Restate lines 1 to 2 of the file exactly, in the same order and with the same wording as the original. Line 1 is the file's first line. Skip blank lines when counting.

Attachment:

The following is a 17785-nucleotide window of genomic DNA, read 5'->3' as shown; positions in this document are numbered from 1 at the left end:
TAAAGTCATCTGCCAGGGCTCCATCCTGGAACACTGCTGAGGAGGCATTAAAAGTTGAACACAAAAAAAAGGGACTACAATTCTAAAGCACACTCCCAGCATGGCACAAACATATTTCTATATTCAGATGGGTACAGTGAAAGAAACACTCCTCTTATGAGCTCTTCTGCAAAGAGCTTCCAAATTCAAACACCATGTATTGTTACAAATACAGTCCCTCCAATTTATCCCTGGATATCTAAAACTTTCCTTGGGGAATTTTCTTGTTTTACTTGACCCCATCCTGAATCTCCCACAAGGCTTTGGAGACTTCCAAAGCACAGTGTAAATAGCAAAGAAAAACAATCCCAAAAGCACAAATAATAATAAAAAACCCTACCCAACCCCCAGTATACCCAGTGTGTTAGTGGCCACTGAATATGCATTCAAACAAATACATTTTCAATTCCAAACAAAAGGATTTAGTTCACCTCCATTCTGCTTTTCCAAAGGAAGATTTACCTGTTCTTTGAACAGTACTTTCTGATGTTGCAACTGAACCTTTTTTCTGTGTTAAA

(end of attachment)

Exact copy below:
The following is a 17785-nucleotide window of genomic DNA, read 5'->3' as shown; positions in this document are numbered from 1 at the left end:
TAAAGTCATCTGCCAGGGCTCCATCCTGGAACACTGCTGAGGAGGCATTAAAAGTTGAACACAAAAAAAAGGGACTACAATTCTAAAGCACACTCCCAGCATGGCACAAACATATTTCTATATTCAGATGGGTACAGTGAAAGAAACACTCCTCTTATGAGCTCTTCTGCAAAGAGCTTCCAAATTCAAACACCATGTATTGTTACAAATACAGTCCCTCCAATTTATCCCTGGATATCTAAAACTTTCCTTGGGGAATTTTCTTGTTTTACTTGACCCCATCCTGAATCTCCCACAAGGCTTTGGAGACTTCCAAAGCACAGTGTAAATAGCAAAGAAAAACAATCCCAAAAGCACAAATAATAATAAAAAACCCTACCCAACCCCCAGTATACCCAGTGTGTTAGTGGCCACTGAATATGCATTCAAACAAATACATTTTCAATTCCAAACAAAAGGATTTAGTTCACCTCCATTCTGCTTTTCCAAAGGAAGATTTACCTGTTCTTTGAACAGTACTTTCTGATGTTGCAACTGAACCTTTTTTCTGTGTTAAA